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Kwaku Ampratwum-Sarpong (left), Deputy Minister of Foreign Affairs and Regional Integration, addressing journalists in Accra Picture: ERNEST KODZI
Kwaku Ampratwum-Sarpong (left), Deputy Minister of Foreign Affairs and Regional Integration, addressing journalists in Accra Picture: ERNEST KODZI

Passport Office faced with logistical challenges — Deputy Minister

Logistical challenges being encountered at the Passport Office has made it impossible to meet the growing demands of clients. 

As a result, the office is only able to issue 3,000 passports daily out of the 5,000 clients who apply for the document, leaving a backlog of 2,000 applications each day, a Deputy Minister of Foreign Affairs and Regional Integration, Kwaku Ampratwum-Sarpong, has said.

He said although the staff worked about 10 hours each day, they were unable to clear the backlog because they did not have the needed resources to work efficiently “and all that creates room for corruption”.

“We are not able to take the biometric data as people may expect because we don’t have enough computers to do the capturing and we are not able to print booklets because we don’t have enough printers to meet the demand,” the deputy minister added.

Mr Ampratwum-Sarpong, who disclosed this at a press conference to update the media on passports and consular services in Accra yesterday, said coupled with the increasing number of applicants, the office was unable to process applications in a timely manner. 

Subsidies  

The deputy minister attributed the situation to the cost of passports which he said was highly subsidised by the government, making it the cheapest to acquire in West Africa.

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He said the resources that should have been channelled into purchasing equipment to facilitate timely delivery of services had been put into subsidies, leaving the office with limited resources to work with despite growing demands.

“The cost of printing a Ghanaian passport is $8, while in Liberia where it is the next cheapest, it is $40. Meanwhile, it is the same company that supplies passports to both Ghana and Liberia,” the deputy minister said.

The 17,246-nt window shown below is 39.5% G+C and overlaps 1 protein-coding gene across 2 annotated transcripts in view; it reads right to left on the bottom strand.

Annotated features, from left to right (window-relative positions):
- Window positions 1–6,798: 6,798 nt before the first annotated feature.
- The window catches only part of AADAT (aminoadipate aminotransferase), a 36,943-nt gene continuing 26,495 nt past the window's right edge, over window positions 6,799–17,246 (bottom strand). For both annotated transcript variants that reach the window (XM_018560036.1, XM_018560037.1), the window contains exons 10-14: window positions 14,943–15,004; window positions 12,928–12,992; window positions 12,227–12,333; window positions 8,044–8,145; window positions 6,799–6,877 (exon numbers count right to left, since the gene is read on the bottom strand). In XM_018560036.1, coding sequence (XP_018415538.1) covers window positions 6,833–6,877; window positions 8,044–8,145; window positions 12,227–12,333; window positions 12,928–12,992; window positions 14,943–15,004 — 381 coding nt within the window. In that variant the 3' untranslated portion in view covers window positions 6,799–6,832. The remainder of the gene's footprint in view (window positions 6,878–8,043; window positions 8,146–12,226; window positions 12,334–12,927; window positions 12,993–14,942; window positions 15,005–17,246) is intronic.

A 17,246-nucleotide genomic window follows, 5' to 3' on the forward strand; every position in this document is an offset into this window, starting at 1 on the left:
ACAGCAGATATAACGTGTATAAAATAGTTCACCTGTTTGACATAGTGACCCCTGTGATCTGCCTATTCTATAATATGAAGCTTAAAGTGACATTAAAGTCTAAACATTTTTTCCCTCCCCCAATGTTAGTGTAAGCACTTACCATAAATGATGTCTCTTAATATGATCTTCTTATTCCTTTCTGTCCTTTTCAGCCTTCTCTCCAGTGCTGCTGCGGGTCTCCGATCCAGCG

He said the ministry was in consultation with other stakeholders, including the Ministry of Finance and Parliament, to discuss how they could ensure an upward review of passport application fees to improve on the turnaround time. 

Measures

In the interim, Mr Ampratwum-Sarpong said some measures had been put in place at various passport application centres (PAC) to help streamline activities following the unannounced visit by the Minister of Foreign Affairs and Regional Integration, Shirley Ayorkor Botchwey, in August this year to some of the centres.

He said as part of efforts to speed up the printing and delivery of passports to applicants, the office acquired two Dilleta 900i manual printers this year which had led to the clearing of a backlog of about 310,513 passports as of last Friday.

The deputy minister also said that there had been an upgrade of the passport processing software at the Passport Office, including the installation of automated access controls, CCTV cameras and issuance of identification tags to staff to help reduce overcrowding at the centres.

Additionally, officers who had been at post for more than 12 months have been recalled reducing the incidence of middlemen. 

Consular services

The deputy minister further said that the ministry in collaboration with the Ghana Immigration Service had completed the installation of a machine-readable visa hardware and the training of officers at 13 of Ghana’s Missions abroad.

The ministry is also working with Missions in Cairo and Addis Ababa to evacuate 85 Ghanaian nationals from Sudan.

“We are also in consultation with relevant stakeholders to establish and operate a Consular Fund to cater for the needs of stranded Ghanaians abroad,” he added.

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